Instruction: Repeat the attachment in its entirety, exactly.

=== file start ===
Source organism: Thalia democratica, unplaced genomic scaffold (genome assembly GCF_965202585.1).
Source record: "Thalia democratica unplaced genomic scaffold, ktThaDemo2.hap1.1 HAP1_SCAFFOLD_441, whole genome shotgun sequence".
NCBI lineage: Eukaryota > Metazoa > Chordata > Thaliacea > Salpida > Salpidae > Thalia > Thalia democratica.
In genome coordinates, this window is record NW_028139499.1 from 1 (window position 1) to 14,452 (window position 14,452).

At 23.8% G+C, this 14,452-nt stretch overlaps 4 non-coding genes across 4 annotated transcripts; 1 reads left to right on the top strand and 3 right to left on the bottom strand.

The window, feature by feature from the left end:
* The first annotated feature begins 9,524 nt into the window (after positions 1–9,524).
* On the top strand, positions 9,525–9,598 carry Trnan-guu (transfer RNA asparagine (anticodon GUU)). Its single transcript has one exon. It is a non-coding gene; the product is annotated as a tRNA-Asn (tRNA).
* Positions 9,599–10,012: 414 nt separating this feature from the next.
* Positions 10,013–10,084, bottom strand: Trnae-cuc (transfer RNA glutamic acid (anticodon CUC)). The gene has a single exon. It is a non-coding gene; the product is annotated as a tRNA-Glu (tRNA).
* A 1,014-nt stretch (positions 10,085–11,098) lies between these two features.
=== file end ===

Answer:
Source organism: Thalia democratica, unplaced genomic scaffold (genome assembly GCF_965202585.1).
Source record: "Thalia democratica unplaced genomic scaffold, ktThaDemo2.hap1.1 HAP1_SCAFFOLD_441, whole genome shotgun sequence".
NCBI lineage: Eukaryota > Metazoa > Chordata > Thaliacea > Salpida > Salpidae > Thalia > Thalia democratica.
In genome coordinates, this window is record NW_028139499.1 from 1 (window position 1) to 14,452 (window position 14,452).

At 23.8% G+C, this 14,452-nt stretch overlaps 4 non-coding genes across 4 annotated transcripts; 1 reads left to right on the top strand and 3 right to left on the bottom strand.

The window, feature by feature from the left end:
* The first annotated feature begins 9,524 nt into the window (after positions 1–9,524).
* On the top strand, positions 9,525–9,598 carry Trnan-guu (transfer RNA asparagine (anticodon GUU)). Its single transcript has one exon. It is a non-coding gene; the product is annotated as a tRNA-Asn (tRNA).
* Positions 9,599–10,012: 414 nt separating this feature from the next.
* Positions 10,013–10,084, bottom strand: Trnae-cuc (transfer RNA glutamic acid (anticodon CUC)). The gene has a single exon. It is a non-coding gene; the product is annotated as a tRNA-Glu (tRNA).
* A 1,014-nt stretch (positions 10,085–11,098) lies between these two features.